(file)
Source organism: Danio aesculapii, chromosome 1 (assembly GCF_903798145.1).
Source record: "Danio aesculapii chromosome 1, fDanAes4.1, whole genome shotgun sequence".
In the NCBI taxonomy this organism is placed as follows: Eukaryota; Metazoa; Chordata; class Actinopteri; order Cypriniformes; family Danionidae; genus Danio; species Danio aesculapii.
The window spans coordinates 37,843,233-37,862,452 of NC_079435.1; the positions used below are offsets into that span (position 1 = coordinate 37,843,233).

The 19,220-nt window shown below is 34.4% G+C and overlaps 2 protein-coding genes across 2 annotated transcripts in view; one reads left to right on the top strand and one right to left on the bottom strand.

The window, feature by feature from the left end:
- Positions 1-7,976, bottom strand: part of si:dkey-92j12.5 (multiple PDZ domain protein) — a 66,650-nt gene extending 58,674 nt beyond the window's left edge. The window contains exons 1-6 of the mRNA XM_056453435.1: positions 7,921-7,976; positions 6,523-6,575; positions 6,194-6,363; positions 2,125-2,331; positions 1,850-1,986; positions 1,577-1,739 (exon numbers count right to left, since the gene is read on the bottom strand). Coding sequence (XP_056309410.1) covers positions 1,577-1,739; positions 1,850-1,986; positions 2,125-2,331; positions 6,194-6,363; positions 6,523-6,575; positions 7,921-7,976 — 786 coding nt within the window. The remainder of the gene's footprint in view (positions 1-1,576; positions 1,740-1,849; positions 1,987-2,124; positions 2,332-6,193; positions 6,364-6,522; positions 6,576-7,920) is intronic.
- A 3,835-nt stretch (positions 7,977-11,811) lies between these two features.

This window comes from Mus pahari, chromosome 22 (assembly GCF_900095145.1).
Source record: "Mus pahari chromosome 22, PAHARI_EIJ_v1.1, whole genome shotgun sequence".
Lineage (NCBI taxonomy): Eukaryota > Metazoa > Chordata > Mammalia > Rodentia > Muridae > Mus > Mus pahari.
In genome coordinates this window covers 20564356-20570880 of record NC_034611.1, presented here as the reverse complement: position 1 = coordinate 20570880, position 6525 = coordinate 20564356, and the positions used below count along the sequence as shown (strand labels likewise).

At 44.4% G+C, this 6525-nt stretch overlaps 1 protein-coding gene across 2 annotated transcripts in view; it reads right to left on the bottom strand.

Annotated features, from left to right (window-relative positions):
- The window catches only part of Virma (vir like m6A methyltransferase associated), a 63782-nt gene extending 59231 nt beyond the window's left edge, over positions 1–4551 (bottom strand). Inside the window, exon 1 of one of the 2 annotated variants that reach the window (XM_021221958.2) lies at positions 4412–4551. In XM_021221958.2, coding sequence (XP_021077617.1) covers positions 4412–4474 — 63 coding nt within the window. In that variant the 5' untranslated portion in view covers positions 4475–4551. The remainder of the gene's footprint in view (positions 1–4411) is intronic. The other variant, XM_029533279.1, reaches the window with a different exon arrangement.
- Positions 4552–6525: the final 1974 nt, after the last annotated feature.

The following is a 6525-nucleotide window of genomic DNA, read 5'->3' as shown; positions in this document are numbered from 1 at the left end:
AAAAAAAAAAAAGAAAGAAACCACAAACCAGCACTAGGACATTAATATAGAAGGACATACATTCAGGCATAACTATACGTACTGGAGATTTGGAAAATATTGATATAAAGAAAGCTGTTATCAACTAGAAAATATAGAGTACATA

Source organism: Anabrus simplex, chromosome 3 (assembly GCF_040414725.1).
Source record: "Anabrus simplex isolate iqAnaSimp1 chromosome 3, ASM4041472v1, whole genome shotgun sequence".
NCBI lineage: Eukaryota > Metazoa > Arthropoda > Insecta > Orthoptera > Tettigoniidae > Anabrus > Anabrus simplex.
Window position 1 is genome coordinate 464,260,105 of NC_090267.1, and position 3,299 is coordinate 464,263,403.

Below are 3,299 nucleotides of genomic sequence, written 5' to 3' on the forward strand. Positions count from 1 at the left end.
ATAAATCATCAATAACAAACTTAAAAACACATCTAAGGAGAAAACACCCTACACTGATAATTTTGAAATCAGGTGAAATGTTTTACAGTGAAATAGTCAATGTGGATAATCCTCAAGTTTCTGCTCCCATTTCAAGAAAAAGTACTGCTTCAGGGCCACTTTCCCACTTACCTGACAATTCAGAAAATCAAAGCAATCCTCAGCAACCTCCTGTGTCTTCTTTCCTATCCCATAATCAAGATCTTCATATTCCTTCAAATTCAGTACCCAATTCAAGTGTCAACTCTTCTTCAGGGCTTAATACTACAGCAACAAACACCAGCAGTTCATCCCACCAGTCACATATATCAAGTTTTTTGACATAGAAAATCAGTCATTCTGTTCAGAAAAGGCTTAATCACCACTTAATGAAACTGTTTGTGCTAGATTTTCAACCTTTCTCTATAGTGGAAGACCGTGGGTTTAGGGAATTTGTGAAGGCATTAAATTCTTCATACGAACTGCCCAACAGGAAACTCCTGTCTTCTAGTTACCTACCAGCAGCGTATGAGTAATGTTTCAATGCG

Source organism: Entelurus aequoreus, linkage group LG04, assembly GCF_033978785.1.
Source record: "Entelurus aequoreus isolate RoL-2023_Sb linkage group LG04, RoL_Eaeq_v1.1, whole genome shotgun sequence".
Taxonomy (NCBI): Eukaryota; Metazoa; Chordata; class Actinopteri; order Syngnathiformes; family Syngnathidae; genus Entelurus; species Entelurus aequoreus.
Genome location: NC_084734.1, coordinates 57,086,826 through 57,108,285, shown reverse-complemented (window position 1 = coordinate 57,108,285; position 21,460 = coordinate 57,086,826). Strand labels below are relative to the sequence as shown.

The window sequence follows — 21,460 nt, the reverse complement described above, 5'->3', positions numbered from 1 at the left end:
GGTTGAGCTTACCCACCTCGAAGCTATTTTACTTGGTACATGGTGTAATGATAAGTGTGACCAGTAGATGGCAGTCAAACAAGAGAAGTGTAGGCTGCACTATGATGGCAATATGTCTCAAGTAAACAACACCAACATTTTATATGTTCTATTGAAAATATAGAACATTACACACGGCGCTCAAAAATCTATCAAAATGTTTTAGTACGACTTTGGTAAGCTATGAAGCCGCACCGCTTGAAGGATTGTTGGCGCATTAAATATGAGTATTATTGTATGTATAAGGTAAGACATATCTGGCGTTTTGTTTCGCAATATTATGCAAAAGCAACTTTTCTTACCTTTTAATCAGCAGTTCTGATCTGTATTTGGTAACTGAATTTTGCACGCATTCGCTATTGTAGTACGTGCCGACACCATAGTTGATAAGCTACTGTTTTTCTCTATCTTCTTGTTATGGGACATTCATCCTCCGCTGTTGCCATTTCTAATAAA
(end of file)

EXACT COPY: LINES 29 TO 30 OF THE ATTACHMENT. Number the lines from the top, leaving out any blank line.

The window sequence follows — 21,460 nt, the reverse complement described above, 5'->3', positions numbered from 1 at the left end:
GGTTGAGCTTACCCACCTCGAAGCTATTTTACTTGGTACATGGTGTAATGATAAGTGTGACCAGTAGATGGCAGTCAAACAAGAGAAGTGTAGGCTGCACTATGATGGCAATATGTCTCAAGTAAACAACACCAACATTTTATATGTTCTATTGAAAATATAGAACATTACACACGGCGCTCAAAAATCTATCAAAATGTTTTAGTACGACTTTGGTAAGCTATGAAGCCGCACCGCTTGAAGGATTGTTGGCGCATTAAATATGAGTATTATTGTATGTATAAGGTAAGACATATCTGGCGTTTTGTTTCGCAATATTATGCAAAAGCAACTTTTCTTACCTTTTAATCAGCAGTTCTGATCTGTATTTGGTAACTGAATTTTGCACGCATTCGCTATTGTAGTACGTGCCGACACCATAGTTGATAAGCTACTGTTTTTCTCTATCTTCTTGTTATGGGACATTCATCCTCCGCTGTTGCCATTTCTAATAAA